By Nancy Traver
Spring is getting on here in northern Illinois, and now is the time to get going on your garden. Your effort will pay off later when you’re enjoying the fresh lettuce, radishes and — much later — delicious tomatoes from your garden. There is nothing better than going into your yard, picking your dinner from the ground, cleaning it and enjoying the feast. And it requires so little labor, you have to wonder why more people don’t do it.
But that brings up the challenges in gardening. Here is what I hear from most of my friends: I don’t have good sun, I don’t have good soil, I don’t have time, I don’t like dirt, worms, weeds, etc. All valid concerns!
A lack of sunlight is a serious issue in our northern climate and short growing season. A couple of years ago, a friend decided to put in a vegetable garden and planted it between two houses. It never received any direct sunlight! I was amazed that anything actually sprouted. What came up from her garden were lanky, spindly, unhealthy looking cucumbers, small green tomatoes and very sketchy zucchini. She put the tomatoes on her windowsill to ripen and, when she tried eating them, they tasted like mush! Even worse than the cardboard variety you get in the grocery store. That was her last attempt at gardening.
In northern Illinois, you need at least 6 hours a day of direct sunlight to successfully grow a garden. I’m blessed with a backyard plot that receives full-day sun. Many of us don’t have that, however, with the older, beautiful shade trees in our yards. To get around this problem, I’ve seen many people in Evanston rent a community garden plot (cost: $37 per year!) or plant in their parking area alongside the street. Surprisingly, even though your crop of tasty tomatoes is highly visible to passersby, few people steal your yield. (I guess tomato theft is below most people.)
After you’ve found your way past the no-sunlight problem, there is the soil issue. Most gardeners in northern Illinois have too much clay in their soil. This must be broken up, but it’s easy to do. Go to any gardening center and buy bags of compost or manure. Manure is even cheaper than compost and it is wonderful for growing vegetables! Besides breaking up the clay in your soil, it will add vital nutrients. To grow vegetables, you have to enrich the soil every year. An even better way to improve your soil is to add compost from your kitchen, but you have to start making that before spring planting time. (Watch our composting video.) Simply shovel a layer of manure or compost on top of your planting area and then work it into your soil. Voila! You’re ready to plant.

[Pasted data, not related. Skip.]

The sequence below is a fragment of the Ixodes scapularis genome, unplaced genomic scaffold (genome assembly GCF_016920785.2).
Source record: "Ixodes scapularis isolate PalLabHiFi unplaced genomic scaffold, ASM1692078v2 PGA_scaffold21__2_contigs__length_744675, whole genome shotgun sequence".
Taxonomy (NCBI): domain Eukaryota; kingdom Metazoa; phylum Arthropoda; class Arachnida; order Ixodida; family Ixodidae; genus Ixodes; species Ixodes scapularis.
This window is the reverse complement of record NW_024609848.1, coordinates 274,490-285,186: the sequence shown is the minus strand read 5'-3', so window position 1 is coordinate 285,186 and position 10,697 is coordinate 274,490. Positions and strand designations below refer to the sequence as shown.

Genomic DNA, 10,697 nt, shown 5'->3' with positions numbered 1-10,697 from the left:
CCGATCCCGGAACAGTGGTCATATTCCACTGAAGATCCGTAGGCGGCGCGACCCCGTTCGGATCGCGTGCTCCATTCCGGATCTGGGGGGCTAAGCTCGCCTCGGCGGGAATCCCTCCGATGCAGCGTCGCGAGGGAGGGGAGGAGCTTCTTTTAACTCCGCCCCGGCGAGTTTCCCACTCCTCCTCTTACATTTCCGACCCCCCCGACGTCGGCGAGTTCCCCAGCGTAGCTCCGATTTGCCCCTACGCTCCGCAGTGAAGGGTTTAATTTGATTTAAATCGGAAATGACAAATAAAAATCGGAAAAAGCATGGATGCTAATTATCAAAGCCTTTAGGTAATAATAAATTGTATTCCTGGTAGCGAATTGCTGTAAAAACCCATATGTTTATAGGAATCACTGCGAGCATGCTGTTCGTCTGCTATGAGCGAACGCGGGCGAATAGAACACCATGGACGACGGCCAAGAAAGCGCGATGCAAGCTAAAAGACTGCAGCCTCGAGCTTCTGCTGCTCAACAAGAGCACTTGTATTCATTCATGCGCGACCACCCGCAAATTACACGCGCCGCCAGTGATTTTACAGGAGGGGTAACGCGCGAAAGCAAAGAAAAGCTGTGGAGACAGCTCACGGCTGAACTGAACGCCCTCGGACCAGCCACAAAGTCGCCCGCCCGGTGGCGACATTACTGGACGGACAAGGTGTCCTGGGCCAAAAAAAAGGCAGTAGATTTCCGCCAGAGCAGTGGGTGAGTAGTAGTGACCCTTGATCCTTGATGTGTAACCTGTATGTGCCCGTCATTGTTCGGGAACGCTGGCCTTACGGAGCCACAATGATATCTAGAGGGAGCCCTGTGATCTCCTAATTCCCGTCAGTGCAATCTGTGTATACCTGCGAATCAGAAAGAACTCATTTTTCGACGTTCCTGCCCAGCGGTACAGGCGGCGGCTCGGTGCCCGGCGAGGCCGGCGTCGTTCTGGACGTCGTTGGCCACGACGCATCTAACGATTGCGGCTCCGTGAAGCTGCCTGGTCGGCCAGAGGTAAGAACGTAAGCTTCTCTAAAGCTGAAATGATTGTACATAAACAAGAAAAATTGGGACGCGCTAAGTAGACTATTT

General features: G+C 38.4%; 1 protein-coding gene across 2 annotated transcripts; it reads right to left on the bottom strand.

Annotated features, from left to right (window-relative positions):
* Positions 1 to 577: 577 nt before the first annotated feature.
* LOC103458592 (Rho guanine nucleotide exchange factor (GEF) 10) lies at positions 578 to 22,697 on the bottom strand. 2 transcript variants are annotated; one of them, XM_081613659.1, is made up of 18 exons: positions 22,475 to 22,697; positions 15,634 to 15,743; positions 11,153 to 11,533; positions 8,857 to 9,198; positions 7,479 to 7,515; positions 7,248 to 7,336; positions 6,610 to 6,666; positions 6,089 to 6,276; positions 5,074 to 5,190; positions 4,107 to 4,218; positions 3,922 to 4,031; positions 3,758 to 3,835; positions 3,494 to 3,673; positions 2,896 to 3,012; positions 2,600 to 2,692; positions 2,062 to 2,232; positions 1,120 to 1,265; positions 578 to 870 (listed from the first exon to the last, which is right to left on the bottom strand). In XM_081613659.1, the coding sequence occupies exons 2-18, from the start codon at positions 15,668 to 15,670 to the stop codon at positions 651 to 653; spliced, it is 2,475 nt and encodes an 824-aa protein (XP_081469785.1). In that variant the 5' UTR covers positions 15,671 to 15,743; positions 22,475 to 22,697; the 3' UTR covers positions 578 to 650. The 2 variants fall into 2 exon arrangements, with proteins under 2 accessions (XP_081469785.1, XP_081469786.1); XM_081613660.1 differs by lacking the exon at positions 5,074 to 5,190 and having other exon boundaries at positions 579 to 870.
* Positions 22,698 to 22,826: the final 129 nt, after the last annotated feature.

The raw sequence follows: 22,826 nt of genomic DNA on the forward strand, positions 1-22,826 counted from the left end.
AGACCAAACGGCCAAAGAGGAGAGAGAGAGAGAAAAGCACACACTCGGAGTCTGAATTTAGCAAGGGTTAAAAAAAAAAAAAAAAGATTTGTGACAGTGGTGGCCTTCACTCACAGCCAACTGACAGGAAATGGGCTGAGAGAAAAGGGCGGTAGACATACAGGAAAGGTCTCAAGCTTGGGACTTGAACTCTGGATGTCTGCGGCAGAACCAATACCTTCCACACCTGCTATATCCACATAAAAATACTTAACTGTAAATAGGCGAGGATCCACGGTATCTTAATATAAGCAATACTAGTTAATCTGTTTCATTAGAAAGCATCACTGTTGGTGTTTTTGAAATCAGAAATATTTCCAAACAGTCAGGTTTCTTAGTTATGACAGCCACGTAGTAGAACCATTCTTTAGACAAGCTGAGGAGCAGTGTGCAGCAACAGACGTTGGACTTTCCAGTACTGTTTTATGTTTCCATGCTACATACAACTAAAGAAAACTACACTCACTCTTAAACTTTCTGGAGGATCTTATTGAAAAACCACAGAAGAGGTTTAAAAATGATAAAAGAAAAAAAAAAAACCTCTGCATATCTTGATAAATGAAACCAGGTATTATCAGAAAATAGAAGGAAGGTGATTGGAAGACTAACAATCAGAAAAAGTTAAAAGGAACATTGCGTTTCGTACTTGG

Once your soil is prepared, the fun really begins. Plan your garden around what you like to eat. A friend recently was discussing this with me and said someone had urged her to grow lots of eggplant because it is a beautiful plant. The leaves are a delicate shade of purple, and the flowers are lavender. Only one problem: My friend hates eggplant! Instead, she planted chard (which I dislike), lettuce (and lots of it), green beans, snap peas and carrots. She has three children and those are the vegetables they like. Don’t let your produce go to waste: Pick the vegetables that appeal to you.
Early crops go in first: peas, lettuce, spinach and radishes. I call them my “winter crops” because it’s so cold in northern Illinois in April that it often feels like winter. These crops will sprout, however, despite the cold temps, rain and even snow. Spinach, especially, seems to like the cool weather. If you wait to plant till June, your spinach will not do well. It’s easily discouraged, it seems, by heat. All of these crops are planted by seed. You can also plant zucchini, squash, pumpkin and other vine plants by seed.
Some vegetables and herbs are best launched in your garden using small plants or seedlings. Go to any garden center and pick out healthy looking eggplant, tomatoes, basil, cucumbers, strawberries, etc. Other herbs such as rosemary and tarragon are also best to start with seedlings.
Some gardeners will tell you that the best-tasting tomatoes are the heirlooms. These include the Black Krim, Big Rainbow, Cherokee Purple, Brandywine and other types. While the heirlooms have some dazzling names and are growing in popularity, I’m still a fan of the hybrids. An especially good hybrid for northern Illinois is the Early Girl. Early Girls were developed to ripen in areas with limited summer heat like we have in northern Illinois. They are sweet and a bit crunchy compared to other tomatoes, which makes them perfect for tossing in salads and eating out of your hand with a sprinkle of salt. My sister is an heirloom fan and will plant only heirlooms in her garden. However, she enters her tomatoes in a taste contest every year and guess what wins: the hybrids every time. They are simply sweeter and have a higher sugar content. Go, Early Girl!!
As I said, there is nothing more satisfying than picking your dinner out of your backyard plot. You are feeding yourself, your family, and you are saving the planet by not driving your gas-guzzling car to the grocery store and buying food that has been trucked in from distant locations and displayed in plastic bags. So get with it and start gardening!